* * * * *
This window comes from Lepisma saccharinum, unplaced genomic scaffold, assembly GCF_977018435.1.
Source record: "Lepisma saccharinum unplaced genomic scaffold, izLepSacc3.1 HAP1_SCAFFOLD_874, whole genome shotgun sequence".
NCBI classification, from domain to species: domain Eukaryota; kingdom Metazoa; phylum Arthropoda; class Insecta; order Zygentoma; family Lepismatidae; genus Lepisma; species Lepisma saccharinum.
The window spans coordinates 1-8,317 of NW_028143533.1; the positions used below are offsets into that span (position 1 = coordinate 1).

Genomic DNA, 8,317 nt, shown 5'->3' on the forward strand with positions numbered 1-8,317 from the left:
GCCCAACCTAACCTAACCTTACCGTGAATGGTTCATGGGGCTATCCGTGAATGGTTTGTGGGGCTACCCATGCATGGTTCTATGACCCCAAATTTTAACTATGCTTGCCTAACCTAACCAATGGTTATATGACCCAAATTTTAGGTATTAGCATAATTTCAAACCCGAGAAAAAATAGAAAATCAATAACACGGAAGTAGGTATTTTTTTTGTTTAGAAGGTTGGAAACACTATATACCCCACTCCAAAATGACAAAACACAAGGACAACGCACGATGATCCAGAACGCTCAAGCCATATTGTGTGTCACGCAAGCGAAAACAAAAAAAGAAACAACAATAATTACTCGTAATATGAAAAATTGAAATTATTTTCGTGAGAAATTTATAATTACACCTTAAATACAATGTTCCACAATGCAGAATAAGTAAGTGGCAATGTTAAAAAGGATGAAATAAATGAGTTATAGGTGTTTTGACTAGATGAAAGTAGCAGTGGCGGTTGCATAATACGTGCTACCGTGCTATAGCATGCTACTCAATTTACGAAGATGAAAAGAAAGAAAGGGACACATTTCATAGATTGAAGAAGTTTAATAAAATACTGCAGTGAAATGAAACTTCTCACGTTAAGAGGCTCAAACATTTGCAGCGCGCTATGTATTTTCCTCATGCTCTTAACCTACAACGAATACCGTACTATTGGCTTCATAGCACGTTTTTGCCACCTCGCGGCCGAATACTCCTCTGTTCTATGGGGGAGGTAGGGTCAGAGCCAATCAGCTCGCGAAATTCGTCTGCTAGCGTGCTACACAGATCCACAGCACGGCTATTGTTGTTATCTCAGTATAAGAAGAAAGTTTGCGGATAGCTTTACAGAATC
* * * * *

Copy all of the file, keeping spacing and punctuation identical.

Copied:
This window comes from Lepisma saccharinum, unplaced genomic scaffold, assembly GCF_977018435.1.
Source record: "Lepisma saccharinum unplaced genomic scaffold, izLepSacc3.1 HAP1_SCAFFOLD_874, whole genome shotgun sequence".
NCBI classification, from domain to species: domain Eukaryota; kingdom Metazoa; phylum Arthropoda; class Insecta; order Zygentoma; family Lepismatidae; genus Lepisma; species Lepisma saccharinum.
The window spans coordinates 1-8,317 of NW_028143533.1; the positions used below are offsets into that span (position 1 = coordinate 1).

Genomic DNA, 8,317 nt, shown 5'->3' on the forward strand with positions numbered 1-8,317 from the left:
GCCCAACCTAACCTAACCTTACCGTGAATGGTTCATGGGGCTATCCGTGAATGGTTTGTGGGGCTACCCATGCATGGTTCTATGACCCCAAATTTTAACTATGCTTGCCTAACCTAACCAATGGTTATATGACCCAAATTTTAGGTATTAGCATAATTTCAAACCCGAGAAAAAATAGAAAATCAATAACACGGAAGTAGGTATTTTTTTTGTTTAGAAGGTTGGAAACACTATATACCCCACTCCAAAATGACAAAACACAAGGACAACGCACGATGATCCAGAACGCTCAAGCCATATTGTGTGTCACGCAAGCGAAAACAAAAAAAGAAACAACAATAATTACTCGTAATATGAAAAATTGAAATTATTTTCGTGAGAAATTTATAATTACACCTTAAATACAATGTTCCACAATGCAGAATAAGTAAGTGGCAATGTTAAAAAGGATGAAATAAATGAGTTATAGGTGTTTTGACTAGATGAAAGTAGCAGTGGCGGTTGCATAATACGTGCTACCGTGCTATAGCATGCTACTCAATTTACGAAGATGAAAAGAAAGAAAGGGACACATTTCATAGATTGAAGAAGTTTAATAAAATACTGCAGTGAAATGAAACTTCTCACGTTAAGAGGCTCAAACATTTGCAGCGCGCTATGTATTTTCCTCATGCTCTTAACCTACAACGAATACCGTACTATTGGCTTCATAGCACGTTTTTGCCACCTCGCGGCCGAATACTCCTCTGTTCTATGGGGGAGGTAGGGTCAGAGCCAATCAGCTCGCGAAATTCGTCTGCTAGCGTGCTACACAGATCCACAGCACGGCTATTGTTGTTATCTCAGTATAAGAAGAAAGTTTGCGGATAGCTTTACAGAATC